April is both National Child Abuse Prevention Month and Sexual Assault Awareness Month

School staff, teachers, and administrators all play important roles in preventing and responding to child sexual abuse and promoting the social and emotional well-being of children and families in our communities.

Each year thousands of young boys and girls are sexually abused and exploited across the nation.  The Center for Disease Control and Prevention cites that one in four girls and one in six boys will experience some form of sexual abuse before they turn 18. Children and adolescents of all races, cultures, and backgrounds are all equally susceptible to sexual abuse.

The U.S Departments of Education (ED), Justice,  Health and Human Services (HHS) and other federal agencies are working together to end child abuse and sexual assault among school-aged youth.

ED’s Office of Safe and Healthy Students’ (OSHS) mission prioritizes safe and supportive schools, health and mental health, and violence prevention to improve conditions for learning. OSHS recognizes and supports the important roles that school staff play in identifying, preventing, and responding to sexual assault and child abuse by providing resources, technical assistance, and a comprehensive approach to improving conditions for learning.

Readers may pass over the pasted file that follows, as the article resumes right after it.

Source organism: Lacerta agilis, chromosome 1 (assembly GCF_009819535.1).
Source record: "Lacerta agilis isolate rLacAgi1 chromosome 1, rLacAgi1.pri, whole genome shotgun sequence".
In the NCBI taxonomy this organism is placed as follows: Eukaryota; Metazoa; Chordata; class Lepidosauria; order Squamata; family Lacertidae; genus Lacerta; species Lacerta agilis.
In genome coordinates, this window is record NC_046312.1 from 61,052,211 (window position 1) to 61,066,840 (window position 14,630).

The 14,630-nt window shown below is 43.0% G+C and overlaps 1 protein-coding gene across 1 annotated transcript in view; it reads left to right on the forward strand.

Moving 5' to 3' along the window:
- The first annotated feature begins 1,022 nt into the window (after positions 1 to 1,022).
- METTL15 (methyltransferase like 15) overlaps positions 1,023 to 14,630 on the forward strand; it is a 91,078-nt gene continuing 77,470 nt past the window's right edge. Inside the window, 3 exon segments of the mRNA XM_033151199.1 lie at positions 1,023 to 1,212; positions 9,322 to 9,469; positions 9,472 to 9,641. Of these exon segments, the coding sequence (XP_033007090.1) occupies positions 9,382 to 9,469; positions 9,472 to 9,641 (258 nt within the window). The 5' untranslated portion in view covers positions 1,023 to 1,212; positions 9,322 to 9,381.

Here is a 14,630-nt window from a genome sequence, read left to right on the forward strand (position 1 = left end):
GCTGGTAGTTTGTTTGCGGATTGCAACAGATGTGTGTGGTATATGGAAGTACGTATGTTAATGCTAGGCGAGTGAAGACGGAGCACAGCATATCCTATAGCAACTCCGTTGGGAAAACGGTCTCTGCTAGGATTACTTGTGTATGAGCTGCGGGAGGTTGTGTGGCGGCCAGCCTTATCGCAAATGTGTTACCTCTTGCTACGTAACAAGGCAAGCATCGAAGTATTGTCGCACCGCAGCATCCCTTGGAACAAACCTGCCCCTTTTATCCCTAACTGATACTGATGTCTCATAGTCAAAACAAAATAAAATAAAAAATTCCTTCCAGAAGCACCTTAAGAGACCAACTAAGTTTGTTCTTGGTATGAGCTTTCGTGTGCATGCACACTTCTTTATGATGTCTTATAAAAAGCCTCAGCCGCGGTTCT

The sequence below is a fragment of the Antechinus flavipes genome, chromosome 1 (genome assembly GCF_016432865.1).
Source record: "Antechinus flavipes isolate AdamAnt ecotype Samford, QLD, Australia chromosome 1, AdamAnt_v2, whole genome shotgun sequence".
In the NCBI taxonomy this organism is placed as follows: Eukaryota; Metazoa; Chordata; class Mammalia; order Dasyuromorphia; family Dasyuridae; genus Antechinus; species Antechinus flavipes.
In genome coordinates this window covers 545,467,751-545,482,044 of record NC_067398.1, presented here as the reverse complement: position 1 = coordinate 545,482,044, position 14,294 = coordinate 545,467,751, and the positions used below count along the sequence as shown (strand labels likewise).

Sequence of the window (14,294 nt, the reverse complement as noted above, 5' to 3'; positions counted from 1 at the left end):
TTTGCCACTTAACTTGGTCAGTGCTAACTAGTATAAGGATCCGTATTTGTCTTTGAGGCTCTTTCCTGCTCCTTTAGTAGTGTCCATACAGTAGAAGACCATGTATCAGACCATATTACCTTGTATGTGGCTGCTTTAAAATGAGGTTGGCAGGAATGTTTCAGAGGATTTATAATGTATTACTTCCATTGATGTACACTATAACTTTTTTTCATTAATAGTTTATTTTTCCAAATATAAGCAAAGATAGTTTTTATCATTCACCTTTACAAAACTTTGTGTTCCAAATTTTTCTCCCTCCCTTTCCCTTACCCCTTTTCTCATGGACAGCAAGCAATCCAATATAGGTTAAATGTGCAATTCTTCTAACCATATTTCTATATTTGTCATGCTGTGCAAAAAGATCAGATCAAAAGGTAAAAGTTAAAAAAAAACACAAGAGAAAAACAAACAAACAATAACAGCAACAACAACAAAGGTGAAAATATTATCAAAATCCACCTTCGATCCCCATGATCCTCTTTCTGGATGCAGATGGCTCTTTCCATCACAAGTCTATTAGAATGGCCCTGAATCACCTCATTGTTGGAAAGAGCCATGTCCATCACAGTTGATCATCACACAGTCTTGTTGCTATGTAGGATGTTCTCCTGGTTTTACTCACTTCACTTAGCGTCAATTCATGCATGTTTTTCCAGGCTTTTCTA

Whether you are a parent, teacher, coach, neighbor, or family member, you can help. Caring adults can support the healthy growth and development of children who have experienced abuse by trusting them and helping them recognize it’s not their fault. The American Psychological Association cites that children who are able to confide in a trusted adult and feel they are believed by that adult experience less trauma.

The Department of Justice Office for Victims of Crime outlines strategies for how to respond if a child tells you that he or she has been abused. One of the most important things you can do is stay calm. You should also—

  • Listen to the child’s words and expressed emotions. Believe the child and stress that his or her safety is important.
  • Not press the child for more information.
  • Reassure the child that he or she has done nothing wrong. Abuse is never a child’s fault.
  • Remember that the people who harm children are often people whom children love.
  • Avoid negative comments. Encourage the child, saying that he or she did the right thing by telling and that it was brave to tell.”

In support of these efforts, HHS, the FRIENDS National Resource Center for Community-Based Child Abuse Prevention, and the Center for the Study of Social Policy – Strengthening Families have created Making Meaningful Connections 2014 Resource Guide. The guide is designed for service providers who work in their communities to strengthen families.

OSHS’s Safe and Supportive Schools TA Center  provides resources and support to help schools and communities develop rigorous measurement systems that assess school climate and implement and evaluate programmatic interventions. We welcome you to explore and discover, ask questions, and share your perspectives.

Karissa Schafer is an education program specialist in the Office of Safe and Healthy Students